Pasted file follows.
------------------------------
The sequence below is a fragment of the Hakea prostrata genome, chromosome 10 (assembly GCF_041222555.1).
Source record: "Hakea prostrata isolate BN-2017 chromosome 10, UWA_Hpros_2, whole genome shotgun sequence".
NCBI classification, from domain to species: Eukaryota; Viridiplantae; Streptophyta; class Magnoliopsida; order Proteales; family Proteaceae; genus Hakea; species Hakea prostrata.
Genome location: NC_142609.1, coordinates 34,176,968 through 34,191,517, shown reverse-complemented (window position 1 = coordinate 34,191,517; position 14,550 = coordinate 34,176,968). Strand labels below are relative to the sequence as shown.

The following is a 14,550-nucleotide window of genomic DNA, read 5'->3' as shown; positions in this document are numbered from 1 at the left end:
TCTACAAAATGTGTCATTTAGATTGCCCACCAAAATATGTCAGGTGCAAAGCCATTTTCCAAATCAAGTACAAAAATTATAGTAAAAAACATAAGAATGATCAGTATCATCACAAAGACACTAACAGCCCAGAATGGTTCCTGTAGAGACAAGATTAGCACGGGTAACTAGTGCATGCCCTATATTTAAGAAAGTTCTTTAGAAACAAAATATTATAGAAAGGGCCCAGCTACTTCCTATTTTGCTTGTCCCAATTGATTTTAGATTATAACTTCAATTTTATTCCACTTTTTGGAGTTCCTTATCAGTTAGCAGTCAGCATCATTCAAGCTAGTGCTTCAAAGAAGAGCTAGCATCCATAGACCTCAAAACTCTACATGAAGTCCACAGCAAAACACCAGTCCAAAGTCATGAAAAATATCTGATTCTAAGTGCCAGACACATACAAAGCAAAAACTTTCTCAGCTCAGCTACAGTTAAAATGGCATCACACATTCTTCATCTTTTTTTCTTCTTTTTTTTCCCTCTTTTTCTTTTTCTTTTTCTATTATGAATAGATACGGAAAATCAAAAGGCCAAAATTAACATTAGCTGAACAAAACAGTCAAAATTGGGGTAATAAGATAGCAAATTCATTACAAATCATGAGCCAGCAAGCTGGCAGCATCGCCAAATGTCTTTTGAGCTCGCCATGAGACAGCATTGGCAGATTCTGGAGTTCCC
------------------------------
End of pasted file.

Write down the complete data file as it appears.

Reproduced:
The sequence below is a fragment of the Hakea prostrata genome, chromosome 10 (assembly GCF_041222555.1).
Source record: "Hakea prostrata isolate BN-2017 chromosome 10, UWA_Hpros_2, whole genome shotgun sequence".
NCBI classification, from domain to species: Eukaryota; Viridiplantae; Streptophyta; class Magnoliopsida; order Proteales; family Proteaceae; genus Hakea; species Hakea prostrata.
Genome location: NC_142609.1, coordinates 34,176,968 through 34,191,517, shown reverse-complemented (window position 1 = coordinate 34,191,517; position 14,550 = coordinate 34,176,968). Strand labels below are relative to the sequence as shown.

The following is a 14,550-nucleotide window of genomic DNA, read 5'->3' as shown; positions in this document are numbered from 1 at the left end:
TCTACAAAATGTGTCATTTAGATTGCCCACCAAAATATGTCAGGTGCAAAGCCATTTTCCAAATCAAGTACAAAAATTATAGTAAAAAACATAAGAATGATCAGTATCATCACAAAGACACTAACAGCCCAGAATGGTTCCTGTAGAGACAAGATTAGCACGGGTAACTAGTGCATGCCCTATATTTAAGAAAGTTCTTTAGAAACAAAATATTATAGAAAGGGCCCAGCTACTTCCTATTTTGCTTGTCCCAATTGATTTTAGATTATAACTTCAATTTTATTCCACTTTTTGGAGTTCCTTATCAGTTAGCAGTCAGCATCATTCAAGCTAGTGCTTCAAAGAAGAGCTAGCATCCATAGACCTCAAAACTCTACATGAAGTCCACAGCAAAACACCAGTCCAAAGTCATGAAAAATATCTGATTCTAAGTGCCAGACACATACAAAGCAAAAACTTTCTCAGCTCAGCTACAGTTAAAATGGCATCACACATTCTTCATCTTTTTTTCTTCTTTTTTTTCCCTCTTTTTCTTTTTCTTTTTCTATTATGAATAGATACGGAAAATCAAAAGGCCAAAATTAACATTAGCTGAACAAAACAGTCAAAATTGGGGTAATAAGATAGCAAATTCATTACAAATCATGAGCCAGCAAGCTGGCAGCATCGCCAAATGTCTTTTGAGCTCGCCATGAGACAGCATTGGCAGATTCTGGAGTTCCC